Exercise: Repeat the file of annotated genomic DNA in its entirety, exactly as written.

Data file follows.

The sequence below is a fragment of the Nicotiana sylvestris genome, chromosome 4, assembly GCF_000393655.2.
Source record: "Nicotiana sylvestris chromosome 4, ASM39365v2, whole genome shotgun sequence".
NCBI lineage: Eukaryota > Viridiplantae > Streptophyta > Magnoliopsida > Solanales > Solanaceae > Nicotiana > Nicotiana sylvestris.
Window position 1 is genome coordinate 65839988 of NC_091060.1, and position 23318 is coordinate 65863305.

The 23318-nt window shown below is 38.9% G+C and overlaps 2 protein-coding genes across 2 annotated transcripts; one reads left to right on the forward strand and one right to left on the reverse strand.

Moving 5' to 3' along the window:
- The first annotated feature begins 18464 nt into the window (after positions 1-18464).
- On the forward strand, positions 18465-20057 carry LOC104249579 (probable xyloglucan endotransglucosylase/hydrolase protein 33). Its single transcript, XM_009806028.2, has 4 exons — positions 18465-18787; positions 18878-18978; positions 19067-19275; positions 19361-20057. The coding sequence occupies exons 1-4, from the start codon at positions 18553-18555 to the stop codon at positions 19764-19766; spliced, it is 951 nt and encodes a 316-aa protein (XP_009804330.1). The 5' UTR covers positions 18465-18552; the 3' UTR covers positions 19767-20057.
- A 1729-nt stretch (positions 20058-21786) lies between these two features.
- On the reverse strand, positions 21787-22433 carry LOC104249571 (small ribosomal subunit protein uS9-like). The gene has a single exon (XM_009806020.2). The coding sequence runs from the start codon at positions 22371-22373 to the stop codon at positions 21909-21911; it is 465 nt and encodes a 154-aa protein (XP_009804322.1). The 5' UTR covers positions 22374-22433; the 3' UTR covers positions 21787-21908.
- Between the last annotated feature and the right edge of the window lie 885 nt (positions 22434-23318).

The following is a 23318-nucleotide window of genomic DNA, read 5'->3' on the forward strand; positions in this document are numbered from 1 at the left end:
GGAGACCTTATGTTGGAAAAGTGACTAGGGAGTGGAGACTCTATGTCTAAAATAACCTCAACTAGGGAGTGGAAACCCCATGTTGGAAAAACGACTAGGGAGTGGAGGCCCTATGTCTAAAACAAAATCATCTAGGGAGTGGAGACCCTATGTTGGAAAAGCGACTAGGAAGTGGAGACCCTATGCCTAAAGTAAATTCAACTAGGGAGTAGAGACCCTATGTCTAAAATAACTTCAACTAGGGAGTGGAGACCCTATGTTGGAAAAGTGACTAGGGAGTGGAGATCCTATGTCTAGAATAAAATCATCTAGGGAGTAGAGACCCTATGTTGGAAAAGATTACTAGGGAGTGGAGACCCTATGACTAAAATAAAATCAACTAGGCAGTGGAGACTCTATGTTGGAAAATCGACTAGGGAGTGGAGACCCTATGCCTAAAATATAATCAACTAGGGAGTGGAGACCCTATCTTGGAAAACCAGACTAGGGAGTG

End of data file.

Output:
The sequence below is a fragment of the Nicotiana sylvestris genome, chromosome 4, assembly GCF_000393655.2.
Source record: "Nicotiana sylvestris chromosome 4, ASM39365v2, whole genome shotgun sequence".
NCBI lineage: Eukaryota > Viridiplantae > Streptophyta > Magnoliopsida > Solanales > Solanaceae > Nicotiana > Nicotiana sylvestris.
Window position 1 is genome coordinate 65839988 of NC_091060.1, and position 23318 is coordinate 65863305.

The 23318-nt window shown below is 38.9% G+C and overlaps 2 protein-coding genes across 2 annotated transcripts; one reads left to right on the forward strand and one right to left on the reverse strand.

Moving 5' to 3' along the window:
- The first annotated feature begins 18464 nt into the window (after positions 1-18464).
- On the forward strand, positions 18465-20057 carry LOC104249579 (probable xyloglucan endotransglucosylase/hydrolase protein 33). Its single transcript, XM_009806028.2, has 4 exons — positions 18465-18787; positions 18878-18978; positions 19067-19275; positions 19361-20057. The coding sequence occupies exons 1-4, from the start codon at positions 18553-18555 to the stop codon at positions 19764-19766; spliced, it is 951 nt and encodes a 316-aa protein (XP_009804330.1). The 5' UTR covers positions 18465-18552; the 3' UTR covers positions 19767-20057.
- A 1729-nt stretch (positions 20058-21786) lies between these two features.
- On the reverse strand, positions 21787-22433 carry LOC104249571 (small ribosomal subunit protein uS9-like). The gene has a single exon (XM_009806020.2). The coding sequence runs from the start codon at positions 22371-22373 to the stop codon at positions 21909-21911; it is 465 nt and encodes a 154-aa protein (XP_009804322.1). The 5' UTR covers positions 22374-22433; the 3' UTR covers positions 21787-21908.
- Between the last annotated feature and the right edge of the window lie 885 nt (positions 22434-23318).

The following is a 23318-nucleotide window of genomic DNA, read 5'->3' on the forward strand; positions in this document are numbered from 1 at the left end:
GGAGACCTTATGTTGGAAAAGTGACTAGGGAGTGGAGACTCTATGTCTAAAATAACCTCAACTAGGGAGTGGAAACCCCATGTTGGAAAAACGACTAGGGAGTGGAGGCCCTATGTCTAAAACAAAATCATCTAGGGAGTGGAGACCCTATGTTGGAAAAGCGACTAGGAAGTGGAGACCCTATGCCTAAAGTAAATTCAACTAGGGAGTAGAGACCCTATGTCTAAAATAACTTCAACTAGGGAGTGGAGACCCTATGTTGGAAAAGTGACTAGGGAGTGGAGATCCTATGTCTAGAATAAAATCATCTAGGGAGTAGAGACCCTATGTTGGAAAAGATTACTAGGGAGTGGAGACCCTATGACTAAAATAAAATCAACTAGGCAGTGGAGACTCTATGTTGGAAAATCGACTAGGGAGTGGAGACCCTATGCCTAAAATATAATCAACTAGGGAGTGGAGACCCTATCTTGGAAAACCAGACTAGGGAGTG